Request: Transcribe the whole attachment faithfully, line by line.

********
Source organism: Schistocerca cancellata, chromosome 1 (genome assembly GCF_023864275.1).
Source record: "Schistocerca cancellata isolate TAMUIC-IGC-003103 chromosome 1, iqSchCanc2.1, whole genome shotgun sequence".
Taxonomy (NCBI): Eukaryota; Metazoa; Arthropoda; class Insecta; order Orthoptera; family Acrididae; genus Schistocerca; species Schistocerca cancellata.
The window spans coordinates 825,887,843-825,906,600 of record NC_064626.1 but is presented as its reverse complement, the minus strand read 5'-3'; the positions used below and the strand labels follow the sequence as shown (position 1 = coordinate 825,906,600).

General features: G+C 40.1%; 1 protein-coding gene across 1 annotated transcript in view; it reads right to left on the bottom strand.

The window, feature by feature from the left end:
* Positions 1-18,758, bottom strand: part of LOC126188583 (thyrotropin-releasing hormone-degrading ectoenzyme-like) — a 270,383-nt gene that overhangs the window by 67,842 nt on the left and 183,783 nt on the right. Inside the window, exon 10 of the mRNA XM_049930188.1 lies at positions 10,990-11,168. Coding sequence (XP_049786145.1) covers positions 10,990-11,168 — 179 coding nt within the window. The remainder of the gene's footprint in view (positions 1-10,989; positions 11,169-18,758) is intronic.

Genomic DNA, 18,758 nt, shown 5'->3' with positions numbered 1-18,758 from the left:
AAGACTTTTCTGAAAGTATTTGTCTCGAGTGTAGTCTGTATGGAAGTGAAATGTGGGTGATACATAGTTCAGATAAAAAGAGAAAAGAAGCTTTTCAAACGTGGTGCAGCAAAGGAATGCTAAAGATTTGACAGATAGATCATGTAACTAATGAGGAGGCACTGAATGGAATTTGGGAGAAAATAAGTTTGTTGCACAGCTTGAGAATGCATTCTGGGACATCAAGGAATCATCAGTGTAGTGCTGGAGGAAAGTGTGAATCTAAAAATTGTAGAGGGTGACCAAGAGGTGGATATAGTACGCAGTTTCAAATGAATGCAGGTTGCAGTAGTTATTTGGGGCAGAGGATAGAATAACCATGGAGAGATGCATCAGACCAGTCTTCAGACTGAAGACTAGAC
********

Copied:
Source organism: Schistocerca cancellata, chromosome 1 (genome assembly GCF_023864275.1).
Source record: "Schistocerca cancellata isolate TAMUIC-IGC-003103 chromosome 1, iqSchCanc2.1, whole genome shotgun sequence".
Taxonomy (NCBI): Eukaryota; Metazoa; Arthropoda; class Insecta; order Orthoptera; family Acrididae; genus Schistocerca; species Schistocerca cancellata.
The window spans coordinates 825,887,843-825,906,600 of record NC_064626.1 but is presented as its reverse complement, the minus strand read 5'-3'; the positions used below and the strand labels follow the sequence as shown (position 1 = coordinate 825,906,600).

General features: G+C 40.1%; 1 protein-coding gene across 1 annotated transcript in view; it reads right to left on the bottom strand.

The window, feature by feature from the left end:
* Positions 1-18,758, bottom strand: part of LOC126188583 (thyrotropin-releasing hormone-degrading ectoenzyme-like) — a 270,383-nt gene that overhangs the window by 67,842 nt on the left and 183,783 nt on the right. Inside the window, exon 10 of the mRNA XM_049930188.1 lies at positions 10,990-11,168. Coding sequence (XP_049786145.1) covers positions 10,990-11,168 — 179 coding nt within the window. The remainder of the gene's footprint in view (positions 1-10,989; positions 11,169-18,758) is intronic.

Genomic DNA, 18,758 nt, shown 5'->3' with positions numbered 1-18,758 from the left:
AAGACTTTTCTGAAAGTATTTGTCTCGAGTGTAGTCTGTATGGAAGTGAAATGTGGGTGATACATAGTTCAGATAAAAAGAGAAAAGAAGCTTTTCAAACGTGGTGCAGCAAAGGAATGCTAAAGATTTGACAGATAGATCATGTAACTAATGAGGAGGCACTGAATGGAATTTGGGAGAAAATAAGTTTGTTGCACAGCTTGAGAATGCATTCTGGGACATCAAGGAATCATCAGTGTAGTGCTGGAGGAAAGTGTGAATCTAAAAATTGTAGAGGGTGACCAAGAGGTGGATATAGTACGCAGTTTCAAATGAATGCAGGTTGCAGTAGTTATTTGGGGCAGAGGATAGAATAACCATGGAGAGATGCATCAGACCAGTCTTCAGACTGAAGACTAGAC